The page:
The future of Donald Trump’s social media site, Truth Social, just got a little murkier.
On Thursday, the special purpose acquisition corporation designed to take Truth Social public delayed a shareholder vote on extending the timeline for the deal after failing to get enough support. Leaders of the SPAC, Digital World Acquisition Corp. (DWAC), said its sponsor — ARC Global Investments II — was spending $2.8 million to exercise a contractual option to extend the merger timeline by three months.
Without that influx of cash, Digital World could have been forced to liquidate in a dramatic end to the planned $1.3 billion Truth Social deal. But the planned merger still faces a number of challenges, from a Securities and Exchange Commission investigation to the ongoing probes of Trump himself.
“Right now, I’d say DWAC’s health is shaky,” said Usha Rodrigues, chair of corporate finance and securities law at the University of Georgia Law School.
In the meantime, Truth Social — an important communication channel for the former president, who has been banned from Twitter and Facebook — has struggled to build a user base. Downloads of its app have decreased since it launched in February, and the site does not yet have a revenue stream.
According to Reuters, DWAC “has said it believes [Trump Media and Technology Group] will have ‘sufficient funds’ until April 2023. TMTG said last week that Truth Social is ‘on strong financial footing’ and would begin running advertisements soon.”
But Trump himself seemed to cast doubt on a deal with DWAC on Sept. 3 when he posted on Truth Social “Sign up on TRUTH now, only getting stronger. Google is coming along nicely (I think?). SEC trying to hurt company doing financing (SPAC). Who knows? In any event, I don’t need financing, ‘I’m really rich!’ Private company anyone???”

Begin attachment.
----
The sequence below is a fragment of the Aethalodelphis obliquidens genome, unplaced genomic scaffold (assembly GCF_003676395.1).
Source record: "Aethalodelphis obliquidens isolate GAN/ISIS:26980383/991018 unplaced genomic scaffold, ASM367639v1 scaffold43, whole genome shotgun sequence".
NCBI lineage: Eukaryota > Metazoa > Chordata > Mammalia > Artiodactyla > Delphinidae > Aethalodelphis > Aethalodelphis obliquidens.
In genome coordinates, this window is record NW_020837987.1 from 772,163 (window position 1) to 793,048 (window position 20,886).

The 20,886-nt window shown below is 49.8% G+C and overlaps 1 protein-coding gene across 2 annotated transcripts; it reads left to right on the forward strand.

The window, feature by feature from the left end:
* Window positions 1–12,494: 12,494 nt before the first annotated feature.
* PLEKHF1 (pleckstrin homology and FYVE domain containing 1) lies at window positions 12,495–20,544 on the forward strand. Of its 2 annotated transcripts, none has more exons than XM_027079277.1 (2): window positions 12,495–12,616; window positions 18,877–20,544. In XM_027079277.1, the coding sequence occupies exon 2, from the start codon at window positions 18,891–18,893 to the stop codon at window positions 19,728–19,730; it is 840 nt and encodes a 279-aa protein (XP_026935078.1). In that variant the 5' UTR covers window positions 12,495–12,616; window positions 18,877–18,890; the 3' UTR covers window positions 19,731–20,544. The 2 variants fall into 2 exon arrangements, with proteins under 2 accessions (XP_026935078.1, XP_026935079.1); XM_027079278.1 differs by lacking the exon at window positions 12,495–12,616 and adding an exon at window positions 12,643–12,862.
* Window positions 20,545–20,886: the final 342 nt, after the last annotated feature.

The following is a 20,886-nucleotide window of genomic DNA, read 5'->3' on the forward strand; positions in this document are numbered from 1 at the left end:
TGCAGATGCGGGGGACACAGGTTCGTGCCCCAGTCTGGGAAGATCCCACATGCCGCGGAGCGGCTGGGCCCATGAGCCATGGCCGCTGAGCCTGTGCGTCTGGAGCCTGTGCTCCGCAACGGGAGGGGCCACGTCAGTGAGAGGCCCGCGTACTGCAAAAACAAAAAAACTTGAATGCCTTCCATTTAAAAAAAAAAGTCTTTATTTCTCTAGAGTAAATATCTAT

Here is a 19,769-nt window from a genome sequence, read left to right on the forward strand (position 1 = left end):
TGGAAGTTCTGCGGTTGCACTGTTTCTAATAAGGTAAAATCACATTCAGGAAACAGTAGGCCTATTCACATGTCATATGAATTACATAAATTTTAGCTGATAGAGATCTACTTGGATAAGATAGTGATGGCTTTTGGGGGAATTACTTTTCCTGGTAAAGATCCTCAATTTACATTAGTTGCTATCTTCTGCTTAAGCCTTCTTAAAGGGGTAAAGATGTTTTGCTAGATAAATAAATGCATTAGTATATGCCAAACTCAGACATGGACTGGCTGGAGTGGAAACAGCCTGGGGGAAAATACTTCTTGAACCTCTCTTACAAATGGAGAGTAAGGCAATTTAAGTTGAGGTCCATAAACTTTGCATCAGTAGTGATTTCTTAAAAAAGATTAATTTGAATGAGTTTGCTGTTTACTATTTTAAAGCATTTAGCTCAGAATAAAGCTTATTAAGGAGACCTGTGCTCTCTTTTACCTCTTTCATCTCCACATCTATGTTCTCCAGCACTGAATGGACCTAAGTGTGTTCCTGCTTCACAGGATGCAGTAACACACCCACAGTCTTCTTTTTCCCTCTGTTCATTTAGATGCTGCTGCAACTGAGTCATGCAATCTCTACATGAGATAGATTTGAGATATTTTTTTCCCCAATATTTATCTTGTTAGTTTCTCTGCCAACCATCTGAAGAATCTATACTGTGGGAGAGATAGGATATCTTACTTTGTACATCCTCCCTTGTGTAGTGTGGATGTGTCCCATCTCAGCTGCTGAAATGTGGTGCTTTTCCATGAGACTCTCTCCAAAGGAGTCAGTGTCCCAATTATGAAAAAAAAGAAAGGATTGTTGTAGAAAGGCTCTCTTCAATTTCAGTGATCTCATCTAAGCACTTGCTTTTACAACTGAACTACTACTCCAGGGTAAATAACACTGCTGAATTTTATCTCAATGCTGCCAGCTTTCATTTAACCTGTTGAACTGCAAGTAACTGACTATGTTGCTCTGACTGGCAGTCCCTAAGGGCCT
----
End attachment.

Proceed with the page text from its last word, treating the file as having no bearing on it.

On Tuesday, Digital World filed Trump’s post in a form 425 filing with the SEC, a form that is meant to disclose “forward-looking statements that involve risks, uncertainties and assumptions.”
A lack of votes
In the meantime, Digital World has postponed its shareholder vote to Oct. 10, in the hopes of rousing the 65 percent support needed to extend the timeline for the Truth Social deal by one year without financial penalty.
If Digital World is unable to reach the 65 percent threshold, it can extend the timeline for one more three-month period after the current extension ends — but it will have to pay to do so unilaterally.
“Obviously they want a year’s worth of time, and they want it for free,” said Rodrigues. “I think it is optimistic to think that these regulatory issues would be resolved and they would get a green light in three months. It is possible but optimistic. And then the six months, for another $2.8 million, they’ve bought themselves some more time. But it’s still risky. It’s a gamble.”
But experts weren’t ready to declare the two companies’ plan dead.
“It’s a setback for this deal, but it’s not a death knell at this point,” said Michael Ohlrogge, associate professor of law at New York University Law School.
Even if the union with Digital World is called off for good, Truth Social’s parent company could find a new way of accessing the capital it needs to continue. Options include standard private financing, pursuing an initial public offering of stock without relying on a SPAC as the vehicle to get there, or selling itself to another firm, Rodrigues said. And there are still SPACs circling.
“They’ve seen how the stock price [of DWAC] surged when there was an announcement of the [TMTG] acquisition,” she added. “There are these certain Trump faithful that are going to buy and get really excited about it.”
Thanks to Lillian Barkley for copy editing this article.